The Hangover started at about 1am. I’d forgotten all about The Hangover. The pounding, stabbing jabbing pain right down though the top of the head straight into the eye socket. The rolling nausea which goes away for just long enough for you to think you’re spared the worst so you do something daring like move or speak and it rushes back in going “HAH”. The way the light burns through your closed eyelids, the way the duvet isn’t even a comfort as it rustles just so damn loudly as you work out whether you’re too hot or too cold, The tiredness, the taste in your mouth like you’ve been licking the floor of a petrol station, the vague sense of dread, the way the inside of your skin feels sort of greasy, and the thin layer of gritty sweat that builds up as you try to go about your day pretending everything is normal.
I used to feel like this all the time. HOW? How did I do it? I have regular migraines, related to hormones, and they have a similar type of headache/nausea combo, and I can’t do anything at all to prevent those, so why on earth did I voluntarily do something which made me feel this why? It was fun, sure, but had it been fun enough? Probably not. I crawled to the nearest painkiller, swallowed as many as were safe and crawled back into bed again, making pitiful mewling sounds and cursing my horrible decision making skills.
It was a good learning experience though – it was my first hangover in 19 months, and I fully intend it to be my last. I’ve already done the hard work of making sure I can happily enjoy myself without drinking, so the only revision I am making to my guidelines is that they are no longer merely guidance – they are rules.
When it’s been a while since my last blog I never quite know how to start. Just start writing, and ignore that it’s been months, and hope no one notices; or if they do perhaps they are far too polite to say so? Or say up front straight and honest I haven’t written a blog in ages? The latter of course means I feel obliged to say why.
There’s two reasons I haven’t written much. One is because I have been struggling on and off with feminist fatigue. It got to the point when I couldn’t even finish reading any news article, let avoid the comments. I started a few blogs and abandoned them because I couldn’t get my thoughts in order. The world seemed to be going mad. Sexism everywhere. Xenophobia, racism, austerity. Politics in the UK appeared to be on fire and burning down, but everyone was acting as normal. At one point, I left England to go to Sicily for a few days, and when I left we had a male prime minister and when I came back we had a female one. Only the second female prime minister in our history. And I kept having to say “no relation”. It got to the point that I just had too many ideas to write at all. The longer I don’t write the more things want to be written until they all become a massive shouty blur of ideas and I can’t pick out a single one to get out on a page. In short, the longer I go without writing, the harder it is to start writing again.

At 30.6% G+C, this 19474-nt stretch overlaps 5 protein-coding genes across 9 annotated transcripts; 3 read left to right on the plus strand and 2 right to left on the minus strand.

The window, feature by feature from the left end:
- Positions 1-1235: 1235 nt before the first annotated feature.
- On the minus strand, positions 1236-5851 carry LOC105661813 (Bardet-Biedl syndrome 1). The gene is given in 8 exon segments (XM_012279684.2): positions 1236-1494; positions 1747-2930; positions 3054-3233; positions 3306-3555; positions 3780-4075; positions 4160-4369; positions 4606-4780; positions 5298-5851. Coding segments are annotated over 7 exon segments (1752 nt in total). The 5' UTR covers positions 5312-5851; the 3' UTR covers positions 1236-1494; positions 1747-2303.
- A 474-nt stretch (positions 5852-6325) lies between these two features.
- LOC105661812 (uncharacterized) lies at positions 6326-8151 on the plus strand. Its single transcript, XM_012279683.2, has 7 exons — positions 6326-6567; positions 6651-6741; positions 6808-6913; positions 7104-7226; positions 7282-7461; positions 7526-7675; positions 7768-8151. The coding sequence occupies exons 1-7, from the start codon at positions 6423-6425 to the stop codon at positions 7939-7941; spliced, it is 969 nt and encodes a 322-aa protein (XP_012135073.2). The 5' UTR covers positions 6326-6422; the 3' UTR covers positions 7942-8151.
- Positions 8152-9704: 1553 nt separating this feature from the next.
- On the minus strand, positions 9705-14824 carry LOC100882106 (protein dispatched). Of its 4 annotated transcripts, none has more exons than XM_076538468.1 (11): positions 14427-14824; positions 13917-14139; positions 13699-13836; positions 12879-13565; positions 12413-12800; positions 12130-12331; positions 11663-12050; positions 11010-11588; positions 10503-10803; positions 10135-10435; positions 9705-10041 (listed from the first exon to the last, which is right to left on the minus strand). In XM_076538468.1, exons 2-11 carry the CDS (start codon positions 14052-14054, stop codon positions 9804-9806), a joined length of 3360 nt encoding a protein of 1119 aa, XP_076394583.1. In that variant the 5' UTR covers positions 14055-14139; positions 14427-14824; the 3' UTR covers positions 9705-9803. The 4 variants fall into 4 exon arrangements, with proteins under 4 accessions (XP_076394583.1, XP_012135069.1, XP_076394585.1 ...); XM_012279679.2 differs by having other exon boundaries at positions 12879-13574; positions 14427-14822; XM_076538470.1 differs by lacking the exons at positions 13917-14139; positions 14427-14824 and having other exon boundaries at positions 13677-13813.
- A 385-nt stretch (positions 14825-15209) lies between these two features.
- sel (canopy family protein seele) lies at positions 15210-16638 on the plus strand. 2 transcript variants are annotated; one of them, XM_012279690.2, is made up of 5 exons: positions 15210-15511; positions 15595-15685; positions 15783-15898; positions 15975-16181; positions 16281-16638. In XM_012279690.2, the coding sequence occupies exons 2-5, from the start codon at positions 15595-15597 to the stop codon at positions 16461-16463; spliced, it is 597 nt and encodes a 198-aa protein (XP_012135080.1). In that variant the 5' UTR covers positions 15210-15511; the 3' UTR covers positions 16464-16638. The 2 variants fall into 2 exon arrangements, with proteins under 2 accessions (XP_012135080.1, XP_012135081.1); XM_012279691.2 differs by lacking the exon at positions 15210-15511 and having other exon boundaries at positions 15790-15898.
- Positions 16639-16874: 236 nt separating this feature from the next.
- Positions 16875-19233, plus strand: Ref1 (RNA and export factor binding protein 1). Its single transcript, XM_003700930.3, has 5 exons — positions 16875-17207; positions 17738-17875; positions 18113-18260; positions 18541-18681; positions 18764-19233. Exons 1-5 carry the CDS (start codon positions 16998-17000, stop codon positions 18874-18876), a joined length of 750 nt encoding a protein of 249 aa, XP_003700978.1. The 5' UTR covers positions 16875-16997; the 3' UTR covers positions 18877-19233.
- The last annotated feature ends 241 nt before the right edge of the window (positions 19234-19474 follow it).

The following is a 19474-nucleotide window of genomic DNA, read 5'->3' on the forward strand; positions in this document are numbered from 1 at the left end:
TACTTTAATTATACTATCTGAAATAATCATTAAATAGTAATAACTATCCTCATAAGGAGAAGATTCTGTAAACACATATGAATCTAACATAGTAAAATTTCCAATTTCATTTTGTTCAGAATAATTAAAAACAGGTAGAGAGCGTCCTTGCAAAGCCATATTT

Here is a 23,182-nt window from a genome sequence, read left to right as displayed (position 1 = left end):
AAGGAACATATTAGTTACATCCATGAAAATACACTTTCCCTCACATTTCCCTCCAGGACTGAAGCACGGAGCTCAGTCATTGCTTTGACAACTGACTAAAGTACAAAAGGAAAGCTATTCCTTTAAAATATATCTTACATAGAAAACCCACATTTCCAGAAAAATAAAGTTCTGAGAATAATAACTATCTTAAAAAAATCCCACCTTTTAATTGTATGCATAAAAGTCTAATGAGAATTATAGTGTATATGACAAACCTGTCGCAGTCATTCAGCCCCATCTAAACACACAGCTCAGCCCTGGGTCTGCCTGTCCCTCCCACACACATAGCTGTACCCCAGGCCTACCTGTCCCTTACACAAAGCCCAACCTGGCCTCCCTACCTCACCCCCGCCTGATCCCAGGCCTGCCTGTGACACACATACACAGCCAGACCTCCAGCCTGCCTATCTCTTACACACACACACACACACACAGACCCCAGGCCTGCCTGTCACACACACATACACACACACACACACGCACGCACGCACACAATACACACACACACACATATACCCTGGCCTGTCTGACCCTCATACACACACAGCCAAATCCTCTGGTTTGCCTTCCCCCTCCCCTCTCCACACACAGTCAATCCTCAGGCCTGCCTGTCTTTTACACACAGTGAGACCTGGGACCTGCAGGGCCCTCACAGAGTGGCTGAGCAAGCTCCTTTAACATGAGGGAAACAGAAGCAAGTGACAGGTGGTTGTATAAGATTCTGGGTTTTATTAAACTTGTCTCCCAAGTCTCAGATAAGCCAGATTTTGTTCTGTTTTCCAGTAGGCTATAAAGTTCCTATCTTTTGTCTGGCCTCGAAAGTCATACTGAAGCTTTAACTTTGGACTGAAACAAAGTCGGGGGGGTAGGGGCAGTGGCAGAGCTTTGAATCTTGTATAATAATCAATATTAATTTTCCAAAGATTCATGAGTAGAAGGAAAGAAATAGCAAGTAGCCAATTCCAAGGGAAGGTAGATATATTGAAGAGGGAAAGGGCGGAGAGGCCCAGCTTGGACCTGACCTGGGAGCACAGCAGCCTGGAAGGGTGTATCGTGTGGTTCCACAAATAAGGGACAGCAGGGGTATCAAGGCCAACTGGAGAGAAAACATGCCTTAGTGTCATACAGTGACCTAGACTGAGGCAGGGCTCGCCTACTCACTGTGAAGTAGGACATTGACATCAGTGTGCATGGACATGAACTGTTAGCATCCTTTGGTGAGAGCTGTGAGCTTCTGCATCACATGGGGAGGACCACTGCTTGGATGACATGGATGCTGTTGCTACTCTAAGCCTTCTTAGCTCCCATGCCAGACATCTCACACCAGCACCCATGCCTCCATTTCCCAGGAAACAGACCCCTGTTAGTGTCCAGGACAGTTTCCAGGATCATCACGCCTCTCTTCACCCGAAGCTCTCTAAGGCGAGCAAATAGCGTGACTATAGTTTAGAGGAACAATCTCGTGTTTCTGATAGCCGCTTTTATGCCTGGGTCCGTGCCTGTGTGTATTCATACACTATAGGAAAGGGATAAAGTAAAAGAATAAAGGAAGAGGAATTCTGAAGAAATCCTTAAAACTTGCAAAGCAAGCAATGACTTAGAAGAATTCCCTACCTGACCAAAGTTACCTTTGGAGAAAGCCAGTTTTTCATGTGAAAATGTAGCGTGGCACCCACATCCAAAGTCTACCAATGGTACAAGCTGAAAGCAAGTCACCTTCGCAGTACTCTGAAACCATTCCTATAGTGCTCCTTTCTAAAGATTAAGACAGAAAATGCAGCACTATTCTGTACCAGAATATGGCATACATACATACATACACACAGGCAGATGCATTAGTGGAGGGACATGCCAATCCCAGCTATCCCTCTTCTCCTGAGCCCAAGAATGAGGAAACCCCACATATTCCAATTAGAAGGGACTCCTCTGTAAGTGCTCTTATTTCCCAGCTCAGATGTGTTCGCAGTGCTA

My reason for going to Sicily for a few days is also reason number two for not writing very frequently. I went on holiday – on a whim – with a rather wonderful man.
I wasn’t expecting to meet a wonderful man this year, or at all. After writing about my new found singleness a few years ago I did indeed do a lot of reflection on what I wanted out of life, what made me happy, what fulfilled me, what made me tick. I was single, sober and with higher self-esteem than I’d ever had in my life and I had some fun. In that time I realised that I like being single. Not only that, but am good at being single. In fact, I am better at being single than I am at being in a relationship.
Well, I didn’t exactly “realise” that. It was more of a process of confirmation of what I’ve come to realise over many of my previous relationships. I am just not very good at being in relationships, and really not very good at being in love. A lifetime of relationships has to mean something; if you don’t learn from them, you’re doomed to forever repeat the same destructive patterns in subsequent relationships.
So what have I learned? Well, that I am argumentative, and get so frustrated with communication breakdowns that sometimes I just cry for no reason other than the other person has misunderstood me. I am terrible at negotiation, being rather selfish despite my natural kind-heartedness. I am so, so very forgetful. Half the time I think about having a conversation with someone and then think I’ve actually had it, which is very confusing for the other person. I forget dates, times, events, conversations that have happened a few minutes before. I am terrible at making firm plans, but get upset when plans change. I need a lot of physical and emotional space of my own which can make the other person feel rejected. And I often think I am right. I am so sure that I am right that I refuse to entertain the idea that I am wrong, which makes it so much harder to admit (on the obviously very rare occasions) when I am actually wrong.